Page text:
Date; September 30, 2020
By Elizabeth Kendal
And Jesus came and said to them, "All authority in heaven and on earth has been given to me." (Matthew 28:18 ESV)
SEPTEMBER 2020 UPDATE - during this period we prayed concerning:
* UZBEKISTAN [RLPB 565 (2 Sep)], where a highly repressive Religion Law is currently under review. Unfortunately, the draft law made available on 19 August was very disappointing, especially as the government of reformist President Shavkat Mirziyoyev had indicated a willingness to address the issue of religious liberty. As a key Silk Road hub, Uzbekistan is a highly strategic country. Please pray that God will give the government courage to amend the draft religion law and to uphold, protect and defend religious freedom, free speech and security. May God protect and bless his Church in Uzbekistan.
* INDIA [RLPB 566 (9 Sep)], where the Hindu nationalist Sangh Parivar - of which the ruling Bharatiya Janata Party (BJP) is the political arm - continues to incite communalism and exacerbate India's Christian Crisis.
UPDATE: LAW TO CRIPPLE FOREIGN FUNDED NGOs
The Foreign Contribution (Regulation) Amendment (FCRA) Bill, 2020, was introduced into the Lok Sabha (House of the People, the lower house of parliament) on 20 September. As reported in The Hindu (21 Sep): the Bill passed on Monday 21 September, 'even as the Opposition raised concerns that the legislation may be used to target political opponents and religious minorities'. The Hindu explains: 'The FCRA regulates foreign donations and ensures that such contributions do not adversely affect the internal security of the country.' The Wire elaborates (22 Sep): only a person 'registered to accept foreign contributions' may receive them; and 'organisations receiving foreign funds will no longer be able to transfer them to small NGOs [non-government organisations] working at the grassroots level'. As NGOs note, this will 'kill' the entire sector.
Most Indian critics of the Bill seem very accepting of the fact that the law's purpose is to weed out NGOs that engage in 'dubious activities' and which 'cause mischief', specifically those which attract hostility because they have 'engaged in [religious] conversion'. In his defence of the Bill, the honourable Member from Uttar Pradesh, Mr Satya Pal Singh, raised the case of Mr Graham Staines. The Australian missionary cared for poor lepers in the north-eastern state of Odisha (then known as Orrisa) from 1965 until January 1999 when he and his two sons, Philip (10) and Timothy (6), were martyred, burnt to death by militants belonging to the Hindu nationalist youth militia, Bajrang Dal. Ignoring 30 years of compassionate humanitarian service, proponents (and opponents!) of the FCRA cite the Staines' ministry as an example of the sort that needs to be stopped. In the view of the Hindu nationalist-dominated Indian parliament, the problem is not the religious intolerance of Hindutva, but religious conversion, something previously regarded as a fundamental human right (as per the Universal Declaration of Human Rights, Article 18). The Evangelical Fellowship of India has protested the besmirching of Graham Staines' legacy and requested the record be corrected.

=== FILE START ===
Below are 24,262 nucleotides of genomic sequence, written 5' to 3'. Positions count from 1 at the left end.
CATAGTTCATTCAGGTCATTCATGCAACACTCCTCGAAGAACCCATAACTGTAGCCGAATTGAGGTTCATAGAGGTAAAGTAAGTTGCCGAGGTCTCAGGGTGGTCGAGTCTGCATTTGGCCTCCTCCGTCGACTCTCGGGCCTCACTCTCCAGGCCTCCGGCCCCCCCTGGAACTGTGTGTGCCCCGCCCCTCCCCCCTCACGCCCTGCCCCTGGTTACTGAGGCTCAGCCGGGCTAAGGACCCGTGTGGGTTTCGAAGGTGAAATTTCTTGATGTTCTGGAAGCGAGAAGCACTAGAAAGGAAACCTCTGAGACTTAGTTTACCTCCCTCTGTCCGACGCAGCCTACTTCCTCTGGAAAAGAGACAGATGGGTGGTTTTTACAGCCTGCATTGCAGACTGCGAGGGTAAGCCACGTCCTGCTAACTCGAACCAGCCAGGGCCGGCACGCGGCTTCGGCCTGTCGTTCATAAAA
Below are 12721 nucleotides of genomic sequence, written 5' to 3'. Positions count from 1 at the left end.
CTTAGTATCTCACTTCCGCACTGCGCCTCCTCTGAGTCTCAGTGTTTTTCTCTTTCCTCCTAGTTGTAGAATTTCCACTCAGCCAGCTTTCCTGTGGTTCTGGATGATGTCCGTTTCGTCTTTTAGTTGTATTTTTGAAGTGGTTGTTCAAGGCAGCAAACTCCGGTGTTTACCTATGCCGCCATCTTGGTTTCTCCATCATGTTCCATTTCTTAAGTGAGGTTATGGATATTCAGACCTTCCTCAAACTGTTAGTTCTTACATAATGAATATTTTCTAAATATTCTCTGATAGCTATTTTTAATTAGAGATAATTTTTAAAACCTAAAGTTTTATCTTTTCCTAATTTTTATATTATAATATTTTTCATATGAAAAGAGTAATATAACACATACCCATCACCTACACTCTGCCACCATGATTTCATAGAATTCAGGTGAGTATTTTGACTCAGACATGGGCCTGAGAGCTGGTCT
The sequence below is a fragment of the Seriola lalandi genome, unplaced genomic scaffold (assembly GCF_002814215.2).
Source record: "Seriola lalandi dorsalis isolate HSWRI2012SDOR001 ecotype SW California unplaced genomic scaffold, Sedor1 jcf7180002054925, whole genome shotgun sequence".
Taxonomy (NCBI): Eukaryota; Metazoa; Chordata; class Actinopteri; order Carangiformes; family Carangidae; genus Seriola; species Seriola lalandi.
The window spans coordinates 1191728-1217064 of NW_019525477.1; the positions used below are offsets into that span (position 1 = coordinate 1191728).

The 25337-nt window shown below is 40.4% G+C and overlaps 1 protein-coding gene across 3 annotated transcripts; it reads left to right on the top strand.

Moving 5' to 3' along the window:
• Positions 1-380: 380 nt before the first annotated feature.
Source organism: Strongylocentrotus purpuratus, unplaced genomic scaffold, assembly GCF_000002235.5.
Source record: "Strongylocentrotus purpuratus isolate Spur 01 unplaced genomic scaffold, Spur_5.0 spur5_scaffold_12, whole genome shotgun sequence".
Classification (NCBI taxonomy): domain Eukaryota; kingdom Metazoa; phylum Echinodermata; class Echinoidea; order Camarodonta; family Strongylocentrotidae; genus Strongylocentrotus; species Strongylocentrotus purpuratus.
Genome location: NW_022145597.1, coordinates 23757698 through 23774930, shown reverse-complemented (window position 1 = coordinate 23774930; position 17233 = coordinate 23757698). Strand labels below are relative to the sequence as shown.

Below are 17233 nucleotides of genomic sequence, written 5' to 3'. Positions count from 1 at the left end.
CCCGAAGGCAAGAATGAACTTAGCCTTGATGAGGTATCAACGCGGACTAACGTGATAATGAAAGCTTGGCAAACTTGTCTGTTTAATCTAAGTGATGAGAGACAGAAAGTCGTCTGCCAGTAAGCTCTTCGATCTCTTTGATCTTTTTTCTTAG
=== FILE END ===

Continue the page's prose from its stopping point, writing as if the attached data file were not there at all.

Please pray that the Foreign Contribution (Regulation) Amendment (FCRA) Bill, 2020, and the attitudes behind it, will attract all the international criticism and indignation that it deserves until it is amended. And may the LORD provide his servants with everything they need as they continue, in the face of escalating violent persecution, to bring light and life to India.
* SUDAN [RLPB 567 (16 Sep)], where the transitional government of Prime Minister Hamdok is advancing peace and liberty, despite the ever-present threat of Islamic resistance.
UPDATE: A PLEA FOR SUDAN
Sudan is straining under the burden of severe economic crisis. The transitional government of Prime Minister Hamdok desperately wants the US to remove Sudan from its state sponsor of terrorism list so it can receive aid and investment. PM Hamdok has pleaded with the US not to link sanctions relief to recognition of Israel, for not only is the situation in Sudan simply too volatile at this stage, but the transitional government does not have a mandate to alter foreign policy. Like many others, PM Hamdok believes Sudan deserves sanctions relief precisely because, since its transformative revolution - which ousted the terror-sponsoring Islamic regime - the transitional government has been advancing peace, freedom (including religious freedom) and democracy. The state is fragile; the situation is volatile. Without sanctions relief the government might collapse, which would give Islamists and the military the opportunity they crave. Please pray for Sudan.
* PAKISTAN [RLPB 568 (23 Sep)], where, despite the October 2018 acquittal of Asia Bibi (a well-known Christian victim of Pakistan's notorious blasphemy law), Christians continue to suffer disproportionately - even sentenced to death - due to malicious accusations of 'blasphemy'. (There are currently no updates on the cases mentioned.) Please pray.
UPDATE to 'Pakistan: No Christian Girl is Safe' [RLPB 564 (26 Aug)]
Maira Shahbaz (14) has escaped from the home of her Muslim captor and abuser, the already married businessman Mr Mohamad Nakash, whom the Lahore High Court deemed to be her husband. Maira, her mother, Nighat, and three siblings have together gone into hiding. Nakash has threatened to kill them all. A family friend told Catholic charity, Aid to the Church in Need, 'Maira is traumatised. She cannot speak. We want to take her to the doctor, but we are afraid we might be spotted. We are all very frightened, but we place our trust in God'. Please pray.
SEPTEMBER 2020 ROUND-UP - also this month
* ARMENIA, AZERBAIJAN, NAGORNO-KARABAKH AND TURKEY